Female Veteran’s Shelter Approved


Screen-Shot-2013-01-11-at-9.55.58-AMBy Terry Rogers

On Monday, April 1, 2013, the Sussex County Board of Adjustment approved a request from the Home of the Brave Foundation for a special use exception to open a Women’s Veteran’s Shelter on Griffith Lake Drive in Milford. The board voted three to two to approve the request with limitations.

“This topic is very sensitive to both sides of the issue, and I requested that we table the decision at our last meeting so that we could have more time to review,” said Board Member Norman Rickard. “I spent many hours listening to the taped testimony, reading documentation and doing my own research, but the facts are that Home of the Brave is a 501(c) corporation that is federally subsidized by grants and audited by the Veteran’s Administration as well as the federal government. Shelters do not receive that type of scrutiny.” Rickard went on to explain that because the veteran’s home would accept only honorably discharged veterans, were sanctioned by surrounding veteran’s groups, and provided house monitoring around the clock, he felt the application should be approved.

“This is an existing dwelling that was unoccupied for more than a year, and fell into disrepair,” Rickers continued. “The Home of the Brave will improve this property which should raise property values in the neighborhood. In addition, there is no precedent for this type of home as this is not a shelter, but a home that will house women under contract with the federal government. The opposition provided no evidence that approving this application will cause any negative influence on neighboring properties or market values.”

Board Member John M. Mills disagreed with Rickers assessment of the application. “Although I respect your opinion and thoughts, I feel we should not focus on who will be living there as much as we should focus on the actual use of this property,” Mills stated. “How can we approve an application that places a group home in a neighborhood the county has already deemed to be used for single-family dwellings?” Mills explained that he felt that the Home of the Brave failed to demonstrate how the home would not adversely affect the neighborhood, especially when they could not state how many children would be permitted to live in the home.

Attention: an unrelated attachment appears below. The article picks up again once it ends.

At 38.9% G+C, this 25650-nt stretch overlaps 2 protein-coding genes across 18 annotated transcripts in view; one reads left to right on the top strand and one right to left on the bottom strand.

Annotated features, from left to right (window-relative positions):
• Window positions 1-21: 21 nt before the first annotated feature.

“This is a five bedroom home, and Home of the Brave stated that there would be six women with children in that home,” Mills said. “That has to unfairly impact the neighborhood in some way.” Some concerns Mills cited were transportation and the traffic impact, which he says the applicant failed to address. Mills also stated that he wished both sides had presented testimony from real estate agents, appraisers, traffic engineers and septic designers who could give expert opinions on the monetary impact on neighboring property values, as well as information about traffic flows and the type of septic to be approved for the property.

“The fact is, the burden is on the applicant, not the opposition, to prove that their request would not unfairly impact the surrounding properties, and Home of the Brave did not do that,” Mills stated.

Board Member Jeffrey Hudson saw both sides of the issue. “On the one hand, transition is change, so how can we expect these women to change if they are not in a residential community? I don’t really think it is possible to screen all of your neighbors,” Hudson said. “I do see a potential problem in that the house is built for residential use, so the septic is designed for four bedrooms. Let’s make sure that we model this so that there are no more residents in the shelter than there would be in a normal residential household.” When asked, Lawrence Lank, Director of Planning and Zoning for Sussex County, stated that county code permitted no more than four unrelated people to live in a household, while that number is unlimited for those who are related.

Board Member E. Brent Workman, who cast one of the dissenting votes, along with Mills, thought that both sides did an excellent job of presenting their cases, but he did not feel that the Home of the Brave proved their need for the exception.

“I repeatedly asked how many children they planned to house in this home, and they could never give me a straight answer,” Workman said. “We can try to limit the number of people, but who is going to monitor that? I want to be sure this does not fall through the cracks.” When asked, Lank said that his office would take on the responsibility of monitoring the shelter.

“My other issue with this application is that Mrs. Boone purchased this home knowing she had to get this variance,” Workman continued. “Before she purchased the home, she should have come here rather than just assume that we would automatically approve it. I am also concerned about the fact that the women and children will be housed there for six to nine months. Children must go to school, so how will that be handled by the school district?”

The approval requires that there be no outside signage on the property, and the board restricted residents to eight total, including children. In addition, Home of the Brave must reapply to the Board of Assessments in two years. At that time, neighbors will be permitted to present any adverse effects they have suffered as a result of the shelter. Board members urged neighbors to make themselves available to serve on the Home of the Brave Board of Directors as well.